Colin Brinsden, AAP Economics and Business Correspondent
(Australian Associated Press)
The Reserve Bank of Australia has warned the economic recovery once COVID-19 restrictions ease in the nation’s two largest states could be slower than previously experienced during the pandemic.
In the minutes of its September 7 board meeting, the RBA says it was possible precautionary behaviour by households and firms after lengthy lockdowns would contribute to a slower rebound.
New consumer confidence data – a measure of future household spending – also released on Tuesday indicates the mood among Sydneysiders and Melburnians has deteriorated with virus cases remaining elevated.
In a recent speech, RBA governor Philip Lowe said he expects economy to contract by at least two per cent in the September quarter as a result of virus lockdowns NSW and Victoria.
Economists expect the downturn could be as large as four per cent.
Even so, members of the RBA board expect as vaccination coverage increases, this will allow restrictions to be eased and the recovery to begin in the December quarter.
“Activity was expected to return to its pre-Delta path in the second half of 2022, with the health situation the key source of uncertainty,” the minutes say.
“Consistent with the effect of the lockdowns on activity, members assessed that further improvement in the labour market would be delayed.”
Figures released last week showed employment dropped by a hefty 146,300 jobs in August as a result of the lockdowns.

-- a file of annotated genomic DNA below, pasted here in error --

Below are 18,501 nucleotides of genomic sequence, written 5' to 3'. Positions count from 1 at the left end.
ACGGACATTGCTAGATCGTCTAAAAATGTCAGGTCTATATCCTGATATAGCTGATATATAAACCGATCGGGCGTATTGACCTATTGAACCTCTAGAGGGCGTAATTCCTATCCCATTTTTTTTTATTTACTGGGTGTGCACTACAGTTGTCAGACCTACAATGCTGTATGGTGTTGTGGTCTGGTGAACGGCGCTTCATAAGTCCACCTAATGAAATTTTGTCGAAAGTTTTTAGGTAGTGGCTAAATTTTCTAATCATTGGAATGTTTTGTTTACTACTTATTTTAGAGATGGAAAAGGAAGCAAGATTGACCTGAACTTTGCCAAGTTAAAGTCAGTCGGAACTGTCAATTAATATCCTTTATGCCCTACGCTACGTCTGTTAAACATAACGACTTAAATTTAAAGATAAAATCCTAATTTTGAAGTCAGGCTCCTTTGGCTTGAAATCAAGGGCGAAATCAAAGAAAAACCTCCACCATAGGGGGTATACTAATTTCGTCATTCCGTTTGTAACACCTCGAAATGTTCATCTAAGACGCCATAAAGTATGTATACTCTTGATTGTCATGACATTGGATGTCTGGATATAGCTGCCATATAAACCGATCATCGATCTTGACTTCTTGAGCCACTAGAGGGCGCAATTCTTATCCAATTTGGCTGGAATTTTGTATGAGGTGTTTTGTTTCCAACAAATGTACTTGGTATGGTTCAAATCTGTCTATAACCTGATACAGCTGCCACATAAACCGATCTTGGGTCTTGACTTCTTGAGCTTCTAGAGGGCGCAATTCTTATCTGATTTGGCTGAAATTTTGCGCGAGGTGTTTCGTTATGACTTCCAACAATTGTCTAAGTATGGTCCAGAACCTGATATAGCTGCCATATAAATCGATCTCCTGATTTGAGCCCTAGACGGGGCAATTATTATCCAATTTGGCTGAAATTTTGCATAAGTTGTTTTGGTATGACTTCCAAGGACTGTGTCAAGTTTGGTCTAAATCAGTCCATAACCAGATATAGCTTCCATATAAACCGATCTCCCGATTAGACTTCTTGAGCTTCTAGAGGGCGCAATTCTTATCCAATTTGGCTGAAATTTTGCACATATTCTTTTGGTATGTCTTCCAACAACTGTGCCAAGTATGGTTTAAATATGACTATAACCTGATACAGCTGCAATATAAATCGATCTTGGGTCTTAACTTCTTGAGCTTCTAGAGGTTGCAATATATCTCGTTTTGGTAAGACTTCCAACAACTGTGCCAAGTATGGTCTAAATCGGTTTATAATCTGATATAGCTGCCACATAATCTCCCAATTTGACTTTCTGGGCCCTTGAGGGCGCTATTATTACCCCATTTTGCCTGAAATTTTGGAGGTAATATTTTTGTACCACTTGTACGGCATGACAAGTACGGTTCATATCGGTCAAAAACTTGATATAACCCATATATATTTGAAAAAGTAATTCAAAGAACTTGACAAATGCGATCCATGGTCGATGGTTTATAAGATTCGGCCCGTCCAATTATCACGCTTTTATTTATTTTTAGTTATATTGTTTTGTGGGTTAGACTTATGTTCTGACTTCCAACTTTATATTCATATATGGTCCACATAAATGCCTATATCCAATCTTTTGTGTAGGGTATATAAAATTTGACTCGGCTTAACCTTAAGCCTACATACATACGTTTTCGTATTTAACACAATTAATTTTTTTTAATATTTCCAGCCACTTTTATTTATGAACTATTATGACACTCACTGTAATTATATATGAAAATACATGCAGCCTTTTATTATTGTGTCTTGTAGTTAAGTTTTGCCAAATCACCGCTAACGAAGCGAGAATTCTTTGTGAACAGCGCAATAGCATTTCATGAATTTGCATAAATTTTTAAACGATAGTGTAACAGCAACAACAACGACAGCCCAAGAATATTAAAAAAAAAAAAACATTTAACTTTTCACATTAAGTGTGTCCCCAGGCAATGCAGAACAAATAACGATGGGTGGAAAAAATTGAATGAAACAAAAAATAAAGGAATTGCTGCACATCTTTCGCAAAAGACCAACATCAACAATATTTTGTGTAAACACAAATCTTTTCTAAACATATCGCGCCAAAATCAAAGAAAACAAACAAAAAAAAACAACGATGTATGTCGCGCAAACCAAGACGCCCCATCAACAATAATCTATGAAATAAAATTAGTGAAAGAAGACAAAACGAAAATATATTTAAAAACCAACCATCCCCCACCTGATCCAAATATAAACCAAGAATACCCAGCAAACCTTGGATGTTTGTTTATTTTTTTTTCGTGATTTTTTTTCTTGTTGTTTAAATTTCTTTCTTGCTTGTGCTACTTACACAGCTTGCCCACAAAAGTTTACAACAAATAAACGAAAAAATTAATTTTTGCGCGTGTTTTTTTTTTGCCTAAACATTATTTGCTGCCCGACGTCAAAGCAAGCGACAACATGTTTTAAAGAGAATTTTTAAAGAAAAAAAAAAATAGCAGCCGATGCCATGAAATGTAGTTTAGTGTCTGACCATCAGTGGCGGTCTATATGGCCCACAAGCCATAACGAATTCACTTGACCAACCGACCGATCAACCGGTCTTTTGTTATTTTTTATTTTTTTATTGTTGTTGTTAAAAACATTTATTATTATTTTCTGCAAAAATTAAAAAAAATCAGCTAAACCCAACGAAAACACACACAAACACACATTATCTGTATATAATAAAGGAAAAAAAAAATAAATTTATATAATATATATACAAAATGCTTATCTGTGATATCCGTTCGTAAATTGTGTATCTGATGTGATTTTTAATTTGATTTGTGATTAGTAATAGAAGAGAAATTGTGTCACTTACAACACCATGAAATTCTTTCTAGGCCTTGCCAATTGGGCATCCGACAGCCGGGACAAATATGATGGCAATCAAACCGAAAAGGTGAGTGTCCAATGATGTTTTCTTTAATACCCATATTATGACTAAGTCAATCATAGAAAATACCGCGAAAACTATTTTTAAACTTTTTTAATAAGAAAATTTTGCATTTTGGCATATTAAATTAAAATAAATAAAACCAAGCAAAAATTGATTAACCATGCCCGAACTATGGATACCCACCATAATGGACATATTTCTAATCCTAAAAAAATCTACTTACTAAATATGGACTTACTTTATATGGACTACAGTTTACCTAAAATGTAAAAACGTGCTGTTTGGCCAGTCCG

“The board remains committed to maintaining highly supportive monetary conditions to achieve a return to full employment in Australia and inflation consistent with the target,” the minutes say.
The central bank reiterated it would not increase the cash rate until actual inflation is sustainably within the two to three per cent per cent target range, a condition it does not expect to be met before 2024.
“Extended lockdowns in Sydney, Melbourne and Canberra have delayed the RBA’s policy efforts to reduce the unemployment rate towards four per cent, which could spur wage gains of around three per cent, and sustainably propel inflation into its target range,” Commonwealth Securities senior economist Ryan Felsman said.
The weekly ANZ-Roy Morgan consumer confidence index barely moved nationally, up just 0.2 per cent, but sentiment tumbled 4.9 per cent in NSW and by 1.1 per cent in Victoria.
In contrast, confidence – a pointer to future household spending – jumped 7.3 per cent in Queensland and 6.7 per cent in South Australia.
Rising petrol prices appear to fuelling consumers concerns about the inflation outlook.
The survey’s inflation expectations component rose 0.2 per cent and back to a near three-year high of 4.7 per cent seen earlier this month.
The national average for petrol prices struck a 35-month high last week against the backdrop of rising international oil prices.